The Maggie Centre on the grounds of Gartnavel hospital in Glasgow is a departure from OMA's usual large scale projects. For the one story building in a bucolic setting, OMA used a material palette of warm beech and buffed concrete that reveals a soft touch not normally seen in the firm's work. The simple but carefully laid out plan shows interlocking rooms that wrap around a central courtyard. The entire effect is calm and reflects the sensitive design prescription of Maggie's Centres.
Maggie's Centres provide support and information for cancer patients and their families and friends. The Centres are welcome redesigns of standard hospital environments. The residential scale buildings focus on the beneficial qualities of light, open spaces, privacy, and views of and access to outdoors. Although the buildings are designed by high profile architects, the focus is on making nurturing spaces, not making huge design statements.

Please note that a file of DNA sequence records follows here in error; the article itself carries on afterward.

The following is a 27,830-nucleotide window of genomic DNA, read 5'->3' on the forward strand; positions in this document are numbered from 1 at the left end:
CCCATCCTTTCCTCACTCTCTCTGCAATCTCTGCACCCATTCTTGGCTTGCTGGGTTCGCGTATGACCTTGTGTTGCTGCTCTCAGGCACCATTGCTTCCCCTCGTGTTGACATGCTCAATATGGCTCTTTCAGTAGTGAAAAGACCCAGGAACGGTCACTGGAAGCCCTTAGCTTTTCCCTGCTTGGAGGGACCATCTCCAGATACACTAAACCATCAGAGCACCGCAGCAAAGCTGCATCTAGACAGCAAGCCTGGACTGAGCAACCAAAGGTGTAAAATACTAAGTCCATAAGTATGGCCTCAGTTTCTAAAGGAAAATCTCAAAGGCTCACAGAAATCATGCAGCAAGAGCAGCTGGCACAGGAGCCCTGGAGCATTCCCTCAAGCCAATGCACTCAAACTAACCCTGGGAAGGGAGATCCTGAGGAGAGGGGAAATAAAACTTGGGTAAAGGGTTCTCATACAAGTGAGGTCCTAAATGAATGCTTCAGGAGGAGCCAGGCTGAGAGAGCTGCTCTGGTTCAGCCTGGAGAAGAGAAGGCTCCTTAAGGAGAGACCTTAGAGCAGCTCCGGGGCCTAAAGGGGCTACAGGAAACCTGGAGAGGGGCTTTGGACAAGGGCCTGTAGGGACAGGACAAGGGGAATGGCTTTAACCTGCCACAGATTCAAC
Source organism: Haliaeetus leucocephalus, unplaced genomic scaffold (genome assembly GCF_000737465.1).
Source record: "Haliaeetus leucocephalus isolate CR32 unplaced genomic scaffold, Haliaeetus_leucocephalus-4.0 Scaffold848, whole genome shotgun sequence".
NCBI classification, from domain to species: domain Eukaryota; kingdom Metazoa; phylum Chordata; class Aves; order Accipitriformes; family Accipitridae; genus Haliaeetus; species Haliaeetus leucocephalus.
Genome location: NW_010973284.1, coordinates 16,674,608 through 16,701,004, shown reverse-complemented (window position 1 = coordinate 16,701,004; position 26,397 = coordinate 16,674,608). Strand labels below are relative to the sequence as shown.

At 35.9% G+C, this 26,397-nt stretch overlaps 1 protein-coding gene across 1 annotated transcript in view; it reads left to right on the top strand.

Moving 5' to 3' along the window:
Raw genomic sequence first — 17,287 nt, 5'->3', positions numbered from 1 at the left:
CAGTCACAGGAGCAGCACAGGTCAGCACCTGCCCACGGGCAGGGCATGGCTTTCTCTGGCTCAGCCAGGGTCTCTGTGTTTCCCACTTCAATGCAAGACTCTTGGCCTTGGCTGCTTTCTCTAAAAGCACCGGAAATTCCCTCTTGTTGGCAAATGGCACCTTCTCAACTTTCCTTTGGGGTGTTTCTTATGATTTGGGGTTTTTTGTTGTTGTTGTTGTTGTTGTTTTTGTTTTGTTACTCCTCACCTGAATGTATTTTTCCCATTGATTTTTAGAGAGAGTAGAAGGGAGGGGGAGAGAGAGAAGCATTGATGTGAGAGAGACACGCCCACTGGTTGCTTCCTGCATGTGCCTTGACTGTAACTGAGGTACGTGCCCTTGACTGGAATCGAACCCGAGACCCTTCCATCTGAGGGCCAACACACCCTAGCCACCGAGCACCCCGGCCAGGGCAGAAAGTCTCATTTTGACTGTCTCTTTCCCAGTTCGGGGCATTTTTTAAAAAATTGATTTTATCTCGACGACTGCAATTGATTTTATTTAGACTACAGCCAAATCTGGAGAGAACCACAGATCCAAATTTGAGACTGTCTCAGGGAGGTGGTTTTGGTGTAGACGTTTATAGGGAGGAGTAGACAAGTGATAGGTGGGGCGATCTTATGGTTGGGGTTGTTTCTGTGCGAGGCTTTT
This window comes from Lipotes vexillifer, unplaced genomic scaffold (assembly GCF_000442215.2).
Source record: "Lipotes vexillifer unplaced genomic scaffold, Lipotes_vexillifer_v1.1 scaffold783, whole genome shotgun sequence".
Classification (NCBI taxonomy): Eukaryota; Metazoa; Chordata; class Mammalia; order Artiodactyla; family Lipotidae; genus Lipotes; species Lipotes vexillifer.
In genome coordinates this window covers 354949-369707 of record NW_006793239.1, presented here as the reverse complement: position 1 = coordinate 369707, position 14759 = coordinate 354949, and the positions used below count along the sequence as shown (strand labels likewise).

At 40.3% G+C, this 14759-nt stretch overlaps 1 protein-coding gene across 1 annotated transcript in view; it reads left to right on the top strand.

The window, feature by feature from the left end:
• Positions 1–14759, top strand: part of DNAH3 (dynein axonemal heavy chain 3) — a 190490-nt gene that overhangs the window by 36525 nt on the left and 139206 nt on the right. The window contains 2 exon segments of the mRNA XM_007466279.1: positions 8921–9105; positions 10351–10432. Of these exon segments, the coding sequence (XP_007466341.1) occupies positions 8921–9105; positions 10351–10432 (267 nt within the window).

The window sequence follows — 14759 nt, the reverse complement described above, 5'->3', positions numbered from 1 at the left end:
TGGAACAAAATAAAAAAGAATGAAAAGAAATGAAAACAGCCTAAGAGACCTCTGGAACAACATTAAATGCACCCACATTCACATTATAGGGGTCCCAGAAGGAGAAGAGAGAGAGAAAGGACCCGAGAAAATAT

The Maggie's Centres are based on the belief that architecture can make people feel better and that innovative spaces can inspire. The Centres were founded by architect Maggie Keswick Jencks, who had first hand experience of the depressing if not depleting qualities of typical treatment facilities, and her husband, architectural theorist Charles Jencks. Maggie Jencks died from cancer in 1995 and left a legacy of innovative buildings that offer places for patients to feel cared for and at ease. Charles Jenck's book, The Architecture of Hope, presents his case for the impacts of architecture on healing.
Since the first Maggie's Centre opened in 1996, fifteen Centres have been designed and built across the UK by prominent architects including Zaha Hadid, Richard Rogers, and Frank Gehry.
Images: Phillippe Ruault for OMA
Video: BD Online
This post was originally published on Smartplanet.com